Stogmann et al. compared stoss regime (400,000 IU vitamin D3, given as 200,000 IU orally on day 1 and day 3) versus continuous treatment (9,600 IU vitamin D3, daily for 18 days, cumulative dose of 172,800 IU) and found no difference between the two treatment groups. In another study, three different therapeutic modes (single dose of 150,000 IU intramuscular, single dose of 150,000 IU orally, and oral 5,000 IU/day for 30 days) were compared, with similar improvement in rickets. Similarly, Ozkan et al. also evaluated the efficiency of three different therapeutic approaches (300,000 IU orally single dose, 300,000 IU intramuscular single dose, and 600,000 IU orally single dose of vitamin D), and found no difference in response to treatment among the groups. However, the group that received 600,000 IU dose had 30% incidence of hypercalcemia. A study from Kuwait compared the efficacy of single intramuscular dose of vitamin D (600,000 IU) with that of an oral daily dose of vitamin D (2,000 IU) for 4 weeks in infants with nutritional rickets. Among those on oral therapy, 40% did not achieve radiographic healing and this was attributed to poor compliance.
Cesur et al. did not find any difference among three doses of vitamin D (150,000 IU, 300,000 IU, and 600,000 IU as single oral dose) in the healing of rickets. However, hypercalcemia developed in eight infants, 2/20 who received 300,000 IU dose and 6/16 who received 600,000 IU dose. Soliman et al. administered single dose of vitamin D in doses of 10,000 IU/kg intramuscular (upto a maximum of 150,000 IU) with radiographic evidence of completeee healing in 95% subjects. More recently, an Indian study evaluated the non-inferiority of 300,000 IU to 600,000 IU oral vitamin D (administered as single dose) and demonstrated radiologic healing in all subjects at 12 weeks. However, hypercalcemia was seen in 1/32 and in 1/34 at 4 weeks in the groups that received the lower and higher dose, respectively.
Our results demonstrated that good healing of rickets can be achieved with 90,000 IU single oral dose of vitamin D without any increased risk of hypercalcemia and hypercalciuria. Hypercalcemia was noted in similar numbers of subjects in both the groups, however, none of them were symptomatic. Hypercalcemia is more likely to occur with higher doses of vitamin D as reported by Cesur et al.l6]
The higher dose (300,000 IU) also resulted in hypervitaminosis D [S.25(OH)D >150 ng/mL] in 2/43 subjects which was not seen in the group receiving 90,000 IU dose. Hypervitaminosis D is more likely with higher doses and our results also corroborate with that.
The study, conducted as part of postgraduate thesis work, had a large number of inpatients and the most common presenting manifestation was hypocalcemic seizures. Similarly, hypocalcemia had a high incidence of 72% comparable to high incidences reported by other authors.[6>7] S.25(OH)D level <20 ng/ mL was seen in the majority (86.3%) as also reported by other Indian authors.[7>21] In our study, four cases had S.25(OH)D level >30 ng/mL, however, all of them had rickets at the time of inclusion. It may be possible that they might have received vitamin D supplementation just before inclusion although we tried our best to obtain clear history ofvitamin D supplementation at the time of inclusion. It may also be possible that calcium deficiency alone may be responsible for radiological features of rickets as also ascribed to by various authors.[21-23] All of these four patients showed complete radiological healing at the end of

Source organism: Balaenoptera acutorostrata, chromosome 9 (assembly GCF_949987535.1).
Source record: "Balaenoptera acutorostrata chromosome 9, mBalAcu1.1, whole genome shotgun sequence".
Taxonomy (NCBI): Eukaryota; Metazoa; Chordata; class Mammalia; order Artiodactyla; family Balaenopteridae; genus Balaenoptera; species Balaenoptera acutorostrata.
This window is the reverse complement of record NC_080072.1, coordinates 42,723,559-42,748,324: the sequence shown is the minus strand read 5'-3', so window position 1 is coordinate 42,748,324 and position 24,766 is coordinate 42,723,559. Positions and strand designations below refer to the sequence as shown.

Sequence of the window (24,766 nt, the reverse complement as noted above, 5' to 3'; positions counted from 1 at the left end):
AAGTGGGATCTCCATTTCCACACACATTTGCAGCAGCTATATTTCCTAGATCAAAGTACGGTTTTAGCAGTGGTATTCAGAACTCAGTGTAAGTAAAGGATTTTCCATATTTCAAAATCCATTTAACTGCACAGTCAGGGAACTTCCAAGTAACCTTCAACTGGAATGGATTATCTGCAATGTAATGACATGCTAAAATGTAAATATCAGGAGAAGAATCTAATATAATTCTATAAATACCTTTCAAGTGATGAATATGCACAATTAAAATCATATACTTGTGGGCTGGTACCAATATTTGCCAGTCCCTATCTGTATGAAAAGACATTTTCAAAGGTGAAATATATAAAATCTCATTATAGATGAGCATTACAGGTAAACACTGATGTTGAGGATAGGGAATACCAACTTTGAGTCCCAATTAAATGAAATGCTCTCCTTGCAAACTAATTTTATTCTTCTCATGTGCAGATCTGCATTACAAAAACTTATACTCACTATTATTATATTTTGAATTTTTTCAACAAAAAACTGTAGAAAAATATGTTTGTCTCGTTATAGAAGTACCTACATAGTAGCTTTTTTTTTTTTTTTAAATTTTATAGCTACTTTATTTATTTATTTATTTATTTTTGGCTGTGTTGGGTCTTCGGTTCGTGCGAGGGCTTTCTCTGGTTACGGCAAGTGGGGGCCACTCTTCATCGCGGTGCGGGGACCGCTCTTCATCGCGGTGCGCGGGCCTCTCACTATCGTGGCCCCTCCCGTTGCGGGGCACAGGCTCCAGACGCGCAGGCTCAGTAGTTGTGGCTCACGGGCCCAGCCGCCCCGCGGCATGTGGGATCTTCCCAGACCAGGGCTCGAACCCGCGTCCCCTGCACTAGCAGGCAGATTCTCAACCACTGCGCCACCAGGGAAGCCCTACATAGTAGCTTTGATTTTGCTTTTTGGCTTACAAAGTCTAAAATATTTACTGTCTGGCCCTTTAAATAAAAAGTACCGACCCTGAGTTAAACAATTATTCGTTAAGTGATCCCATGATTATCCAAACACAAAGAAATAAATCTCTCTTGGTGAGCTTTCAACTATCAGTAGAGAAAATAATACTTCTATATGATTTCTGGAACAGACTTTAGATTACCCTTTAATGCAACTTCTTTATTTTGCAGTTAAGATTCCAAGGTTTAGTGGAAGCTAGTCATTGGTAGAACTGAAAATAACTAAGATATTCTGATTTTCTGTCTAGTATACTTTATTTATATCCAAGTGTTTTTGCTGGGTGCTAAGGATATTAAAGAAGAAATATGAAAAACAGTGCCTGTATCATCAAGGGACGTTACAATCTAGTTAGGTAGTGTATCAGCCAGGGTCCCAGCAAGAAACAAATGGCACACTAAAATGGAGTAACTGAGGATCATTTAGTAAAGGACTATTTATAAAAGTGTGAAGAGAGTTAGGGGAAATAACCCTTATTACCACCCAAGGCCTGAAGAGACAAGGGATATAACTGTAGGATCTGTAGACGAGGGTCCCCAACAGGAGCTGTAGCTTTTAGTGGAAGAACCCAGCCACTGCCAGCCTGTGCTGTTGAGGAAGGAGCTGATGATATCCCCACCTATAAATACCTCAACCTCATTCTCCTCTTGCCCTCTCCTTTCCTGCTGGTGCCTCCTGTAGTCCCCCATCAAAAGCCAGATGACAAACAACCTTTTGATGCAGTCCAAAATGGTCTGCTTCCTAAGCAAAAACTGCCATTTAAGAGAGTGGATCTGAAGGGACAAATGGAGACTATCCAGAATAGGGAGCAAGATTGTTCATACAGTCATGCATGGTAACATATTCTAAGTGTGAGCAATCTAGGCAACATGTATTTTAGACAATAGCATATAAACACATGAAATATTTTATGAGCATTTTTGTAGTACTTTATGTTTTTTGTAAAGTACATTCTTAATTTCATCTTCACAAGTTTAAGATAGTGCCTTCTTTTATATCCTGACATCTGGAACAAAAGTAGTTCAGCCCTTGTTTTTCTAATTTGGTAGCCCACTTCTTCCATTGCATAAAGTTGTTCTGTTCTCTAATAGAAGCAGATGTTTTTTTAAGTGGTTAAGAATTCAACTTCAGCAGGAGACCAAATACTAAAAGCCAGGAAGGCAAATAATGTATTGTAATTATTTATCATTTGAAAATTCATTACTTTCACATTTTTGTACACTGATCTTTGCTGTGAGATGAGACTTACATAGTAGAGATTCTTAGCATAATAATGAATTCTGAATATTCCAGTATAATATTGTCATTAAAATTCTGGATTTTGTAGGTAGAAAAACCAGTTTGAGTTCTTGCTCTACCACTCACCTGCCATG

study. Two patients of these four belonged to group A and the rest to group B. None of these subjects developed hypercalcemia or hypercalciuria. Their initial calcium ranged from 5.4 mg/dL to 8.7 mg/dL and this increased to 9 mg/dL-9.5 mg/dL.
The radiological response to the two different doses was similar with >90% patients showing complete healing with radiographic score reduced to zero at 12 weeks. This is in conformity with the results of other authors who have observed considerable improvement though the scores may not reduce to zero in all cases.[7A21]
Mittal et al., using single dose of 300,000 IU oral in group A and 600,000 IU oral in group B, demonstrated scores <4 at 12 weeks. Similarly, Aggarwal et al. also observed reduction in radiological score to <1.5 in 70% of the subjects, who received high dose vitamin D (single dose 600,000 IU, intramuscular).
In seven out of eight patients (group A - 4 and group B - 4) who did not show complete healing (radiographic score more than zero), score had shown significant improvement from the baseline and had reduced to <4 in six subjects. Only one patient with initial score of 10, had shown significant decrease in score, but remained in moderate range of score of 6. This subject belonged to group B (300,000 IU). It is very much possible that if we could have followed these children further, their score could have reduced to zero as shown by Chatterjee et al. They demonstrated that initial radiographic score and radiological resolution were linearly associated and the time for radiographic score to be 0 had a mean of 126 days, ranging from 20 to 180 days.
The strengths of our study include a robust design, powered to assess radiologic healing of rickets and use of a validated vitamin D formulation that was administered under direct supervision. We used age appropriate cut-offs to define hypercalciuria. Our limitations were not being able to measure S.25(OH)D level at 4 weeks when more incidence of hypervitaminosis D could have been picked up. Also, a further follow up could have been done to assess the final healing in rickets especially in subjects who did not achieve radiographic score of zero at third follow up. Our study may form the basis of further research in larger number of patients and establish new guidelines.